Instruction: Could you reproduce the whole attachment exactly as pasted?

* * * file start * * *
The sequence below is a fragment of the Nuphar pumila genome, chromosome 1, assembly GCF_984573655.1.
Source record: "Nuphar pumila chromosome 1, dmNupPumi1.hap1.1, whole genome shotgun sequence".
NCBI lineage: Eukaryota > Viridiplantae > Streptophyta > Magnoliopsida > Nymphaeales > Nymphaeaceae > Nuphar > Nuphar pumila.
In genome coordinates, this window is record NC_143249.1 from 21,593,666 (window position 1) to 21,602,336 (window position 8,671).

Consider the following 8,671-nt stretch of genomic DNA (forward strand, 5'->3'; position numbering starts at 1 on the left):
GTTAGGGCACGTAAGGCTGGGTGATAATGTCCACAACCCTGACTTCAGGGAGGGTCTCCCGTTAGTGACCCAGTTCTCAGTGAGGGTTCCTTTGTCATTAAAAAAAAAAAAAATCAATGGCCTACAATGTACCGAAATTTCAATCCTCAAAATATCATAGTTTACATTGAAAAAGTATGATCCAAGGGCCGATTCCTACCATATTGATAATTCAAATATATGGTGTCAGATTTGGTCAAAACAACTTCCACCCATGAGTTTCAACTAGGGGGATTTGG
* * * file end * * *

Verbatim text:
The sequence below is a fragment of the Nuphar pumila genome, chromosome 1, assembly GCF_984573655.1.
Source record: "Nuphar pumila chromosome 1, dmNupPumi1.hap1.1, whole genome shotgun sequence".
NCBI lineage: Eukaryota > Viridiplantae > Streptophyta > Magnoliopsida > Nymphaeales > Nymphaeaceae > Nuphar > Nuphar pumila.
In genome coordinates, this window is record NC_143249.1 from 21,593,666 (window position 1) to 21,602,336 (window position 8,671).

Consider the following 8,671-nt stretch of genomic DNA (forward strand, 5'->3'; position numbering starts at 1 on the left):
GTTAGGGCACGTAAGGCTGGGTGATAATGTCCACAACCCTGACTTCAGGGAGGGTCTCCCGTTAGTGACCCAGTTCTCAGTGAGGGTTCCTTTGTCATTAAAAAAAAAAAAAATCAATGGCCTACAATGTACCGAAATTTCAATCCTCAAAATATCATAGTTTACATTGAAAAAGTATGATCCAAGGGCCGATTCCTACCATATTGATAATTCAAATATATGGTGTCAGATTTGGTCAAAACAACTTCCACCCATGAGTTTCAACTAGGGGGATTTGG